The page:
PART I: Three Words For Graduates
(This is the first part of “Interregnum, Calling, and Resurrection: What is at stake today for young Mindanawon Lawyers,” the commencement address delivered by Professor Antonio Gabriel M. La Viña at the Cor Jesus College Law School in Digos City, Davao del Sur on 24 April 2018)
Three words for you, dear graduates, on this day of your commencement. First, Interregnum(a word I borrow from my favorite Marxian philosopher Antonio Gramsci) – I will describe and try to explain the upheaval our society and the world is confronting right now, its manifestations in the legal and justice system. Second,Calling– How do we respond to this upheaval? What can we positively do so another Mindanao, Philippines and world – prosperous, sustainable, peaceful, and just – is created? Finally, my third word for today, Resurrection– How do we overcome frustrations and fears during this Interregnum and where will the resources for this mission of reform come from? Is there hope for our island, country, and world?
Whatever your partisan political views are, most of you would probably agree with me that there is much upheaval going on in our country today. The legal and justice system has not been spared from that. In fact, for a time, I was worried that I would have to change my commencement speech at the last minute if the Supreme Court decided the quo warranto petition against Chief Justice today as originally rumored. Now of course, it is rumored that this decision will be handed down on May 17. In a while, I will share with you my thoughts about what is at stake in this case for us in the legal profession as well as for the country.
The upheaval is not just in our country but is a global phenomenon. One would have thought that certain principles and rules, for example on human rights, have already been settled and accepted universally. But that is not the case. We are in an age of legal and political anomie – a state where the old rules are being questioned and rejected but the new rules have not yet emerged or are struggling to be born. Gramsci, who is Italian and founder of its communist party, described such moments in history this way: “The crisis consists precisely in the fact that the old is dying and the new cannot be born; in this interregnum a great variety of morbid symptoms appear.”
I propose that we are in this moment of an interregnum right now and that there are many morbid symptoms that we see. But before I discuss some of the latter, let me be clear that I am not blaming your most famous alumnus for this.(Note from MindaNews: President Rodrigo Duterte finished high school at Cor Jesu) While I am critical of the President’s words and actions on human rights, the democratic process, and foreign policy, I am appreciative of his political will in addressing such problems as Boracay’s environmental issues, the overall vision for constitutional change and the excellent work currently being done by the Consultative Committee headed by former Chief Justice Puno, and the administration’s infrastructure program Build Build Build. I am also supportive of the Bangsamoro and National Democratic Front peace processes and hope those will be back on track and completed soon.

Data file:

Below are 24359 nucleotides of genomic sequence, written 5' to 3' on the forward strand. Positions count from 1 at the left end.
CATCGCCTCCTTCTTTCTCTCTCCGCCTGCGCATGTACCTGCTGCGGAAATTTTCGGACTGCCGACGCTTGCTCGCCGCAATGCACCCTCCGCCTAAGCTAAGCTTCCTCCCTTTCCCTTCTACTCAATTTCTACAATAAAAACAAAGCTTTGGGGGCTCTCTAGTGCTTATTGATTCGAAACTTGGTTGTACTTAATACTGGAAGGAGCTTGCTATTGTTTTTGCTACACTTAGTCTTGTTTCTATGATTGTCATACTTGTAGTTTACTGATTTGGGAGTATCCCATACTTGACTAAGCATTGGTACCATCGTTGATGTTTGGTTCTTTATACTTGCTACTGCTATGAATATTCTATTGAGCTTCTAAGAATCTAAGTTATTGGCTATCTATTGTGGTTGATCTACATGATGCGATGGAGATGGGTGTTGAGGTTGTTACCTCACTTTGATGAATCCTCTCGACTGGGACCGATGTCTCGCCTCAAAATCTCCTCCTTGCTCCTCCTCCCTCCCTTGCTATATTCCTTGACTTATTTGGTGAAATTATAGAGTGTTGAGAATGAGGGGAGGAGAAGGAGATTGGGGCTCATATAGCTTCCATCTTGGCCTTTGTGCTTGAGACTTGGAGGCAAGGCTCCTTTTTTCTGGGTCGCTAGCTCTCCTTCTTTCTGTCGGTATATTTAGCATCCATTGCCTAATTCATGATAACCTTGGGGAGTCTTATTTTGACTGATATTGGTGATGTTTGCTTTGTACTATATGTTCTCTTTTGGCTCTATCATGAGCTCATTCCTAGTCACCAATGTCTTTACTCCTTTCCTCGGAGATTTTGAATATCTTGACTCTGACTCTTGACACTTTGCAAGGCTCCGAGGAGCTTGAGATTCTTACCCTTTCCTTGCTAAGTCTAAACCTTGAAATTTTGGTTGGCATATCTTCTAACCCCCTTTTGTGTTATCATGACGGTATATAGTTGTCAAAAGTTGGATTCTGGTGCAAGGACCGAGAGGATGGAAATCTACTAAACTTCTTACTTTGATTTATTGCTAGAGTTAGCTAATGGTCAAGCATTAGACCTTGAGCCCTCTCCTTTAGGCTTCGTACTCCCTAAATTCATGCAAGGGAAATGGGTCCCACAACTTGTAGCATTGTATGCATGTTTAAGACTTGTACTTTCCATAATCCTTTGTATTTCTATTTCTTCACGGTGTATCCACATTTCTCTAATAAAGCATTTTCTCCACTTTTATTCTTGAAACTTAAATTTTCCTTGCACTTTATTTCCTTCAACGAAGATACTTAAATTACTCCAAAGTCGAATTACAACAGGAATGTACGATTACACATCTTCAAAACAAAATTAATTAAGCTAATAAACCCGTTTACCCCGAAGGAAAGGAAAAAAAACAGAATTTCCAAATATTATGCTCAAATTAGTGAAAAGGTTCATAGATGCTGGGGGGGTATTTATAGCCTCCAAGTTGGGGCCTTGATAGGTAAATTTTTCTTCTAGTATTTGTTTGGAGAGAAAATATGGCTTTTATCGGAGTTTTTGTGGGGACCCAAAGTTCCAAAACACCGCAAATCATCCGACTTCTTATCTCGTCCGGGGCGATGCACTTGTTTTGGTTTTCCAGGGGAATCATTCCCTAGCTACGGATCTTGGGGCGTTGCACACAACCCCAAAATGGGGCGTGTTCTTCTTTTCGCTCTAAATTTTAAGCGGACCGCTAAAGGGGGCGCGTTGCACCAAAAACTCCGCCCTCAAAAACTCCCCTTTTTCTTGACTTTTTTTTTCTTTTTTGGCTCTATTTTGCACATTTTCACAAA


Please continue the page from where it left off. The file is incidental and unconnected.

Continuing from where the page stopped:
In short, I am neither DDS nor dilawan. I am a Mindanawon, Filipino, and global citizen and my political views are shaped and influenced by what is good: (a) for our island so that the promise of this great land may be finally fulfilled, (b) our archipelago, which includes the whole of our national territory and exclusive economic zone, our people, with particular attention on poor and marginalized Filipinos; and the world, because we belong to a global community in one planet that must be protected and with shared values on human rights, peace, and justice. None of these identities trump each other: I am all three as a citizen and to these I add Christian, Catholic, and humanist as identities, sinful and imperfect as I am, I aspire to be.
As an academic, I try to be always independent and objective, as balanced as possible. As a consensus builder, I seek to find agreement and ways forward building on common and shared values. And as one who tries to be consistent in my faith, I do not judge people. This is why I have been able to work with all our Presidents, from Cory Aquino to Duterte, on environmental issues, climate change, and the Moro and NDF peace processes. This is why I am able to say that the Aquino administration violated the rights of Gloria Macapagal Arroyo and the Duterte government is doing the same thing to Senator Leila De Lima. This why for me the Corona impeachment opened a Pandora’s box that released forces that undermined our judiciary and we are seeing that terrible consequence elevated to a new high in the Sereno impeachment and quo warranto case.
Tomorrow: The Morbid Symptoms
(MindaViews is the opinion section of MindaNews. Antonio La Viña of Cagayan de Oro City is former Dean and currently professor at Ateneo School of Government, as well as Constitutional Law professor of Xavier University, University of the Philippines College of Law, Polytechnic University of the Philippines College of Law, De La Salle University College of Law, San Beda Graduate School of Law, Lyceum College of Law and Pamantasan ng Lungsod ng Maynila Graduate School of Law. He was also a member of the government peace panel negotiating with the MILF from January to June 2010 following the aborted signing of the already initialed Memorandum of Agreement on Ancestral Domain in 2008).